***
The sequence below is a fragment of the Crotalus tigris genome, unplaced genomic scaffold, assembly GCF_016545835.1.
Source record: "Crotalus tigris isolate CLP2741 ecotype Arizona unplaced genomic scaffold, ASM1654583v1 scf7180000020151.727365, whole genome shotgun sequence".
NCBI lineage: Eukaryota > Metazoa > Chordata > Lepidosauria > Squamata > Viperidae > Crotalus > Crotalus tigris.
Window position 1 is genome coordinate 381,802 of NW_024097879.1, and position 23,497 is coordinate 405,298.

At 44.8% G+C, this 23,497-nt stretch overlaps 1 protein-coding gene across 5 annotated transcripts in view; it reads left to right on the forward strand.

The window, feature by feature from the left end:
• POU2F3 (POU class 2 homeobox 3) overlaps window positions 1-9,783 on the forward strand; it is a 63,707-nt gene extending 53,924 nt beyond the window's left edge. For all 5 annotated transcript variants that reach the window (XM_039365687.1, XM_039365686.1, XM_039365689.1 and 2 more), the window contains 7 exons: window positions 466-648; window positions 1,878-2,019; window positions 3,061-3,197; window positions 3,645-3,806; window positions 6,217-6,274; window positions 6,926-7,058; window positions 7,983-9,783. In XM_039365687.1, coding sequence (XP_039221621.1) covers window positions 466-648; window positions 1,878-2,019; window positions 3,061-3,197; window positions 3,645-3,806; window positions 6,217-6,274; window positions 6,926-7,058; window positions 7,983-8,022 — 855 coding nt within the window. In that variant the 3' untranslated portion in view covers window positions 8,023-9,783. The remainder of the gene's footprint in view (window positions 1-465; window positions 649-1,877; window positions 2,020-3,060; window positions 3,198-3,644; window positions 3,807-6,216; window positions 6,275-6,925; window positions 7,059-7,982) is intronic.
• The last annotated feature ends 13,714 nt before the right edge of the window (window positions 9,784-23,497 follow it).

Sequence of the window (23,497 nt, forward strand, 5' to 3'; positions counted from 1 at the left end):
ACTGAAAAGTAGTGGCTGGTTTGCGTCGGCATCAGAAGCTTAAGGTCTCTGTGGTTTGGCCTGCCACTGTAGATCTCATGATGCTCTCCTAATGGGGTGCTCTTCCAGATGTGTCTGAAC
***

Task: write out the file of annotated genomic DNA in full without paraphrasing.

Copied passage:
The sequence below is a fragment of the Crotalus tigris genome, unplaced genomic scaffold, assembly GCF_016545835.1.
Source record: "Crotalus tigris isolate CLP2741 ecotype Arizona unplaced genomic scaffold, ASM1654583v1 scf7180000020151.727365, whole genome shotgun sequence".
NCBI lineage: Eukaryota > Metazoa > Chordata > Lepidosauria > Squamata > Viperidae > Crotalus > Crotalus tigris.
Window position 1 is genome coordinate 381,802 of NW_024097879.1, and position 23,497 is coordinate 405,298.

At 44.8% G+C, this 23,497-nt stretch overlaps 1 protein-coding gene across 5 annotated transcripts in view; it reads left to right on the forward strand.

The window, feature by feature from the left end:
• POU2F3 (POU class 2 homeobox 3) overlaps window positions 1-9,783 on the forward strand; it is a 63,707-nt gene extending 53,924 nt beyond the window's left edge. For all 5 annotated transcript variants that reach the window (XM_039365687.1, XM_039365686.1, XM_039365689.1 and 2 more), the window contains 7 exons: window positions 466-648; window positions 1,878-2,019; window positions 3,061-3,197; window positions 3,645-3,806; window positions 6,217-6,274; window positions 6,926-7,058; window positions 7,983-9,783. In XM_039365687.1, coding sequence (XP_039221621.1) covers window positions 466-648; window positions 1,878-2,019; window positions 3,061-3,197; window positions 3,645-3,806; window positions 6,217-6,274; window positions 6,926-7,058; window positions 7,983-8,022 — 855 coding nt within the window. In that variant the 3' untranslated portion in view covers window positions 8,023-9,783. The remainder of the gene's footprint in view (window positions 1-465; window positions 649-1,877; window positions 2,020-3,060; window positions 3,198-3,644; window positions 3,807-6,216; window positions 6,275-6,925; window positions 7,059-7,982) is intronic.
• The last annotated feature ends 13,714 nt before the right edge of the window (window positions 9,784-23,497 follow it).

Sequence of the window (23,497 nt, forward strand, 5' to 3'; positions counted from 1 at the left end):
ACTGAAAAGTAGTGGCTGGTTTGCGTCGGCATCAGAAGCTTAAGGTCTCTGTGGTTTGGCCTGCCACTGTAGATCTCATGATGCTCTCCTAATGGGGTGCTCTTCCAGATGTGTCTGAAC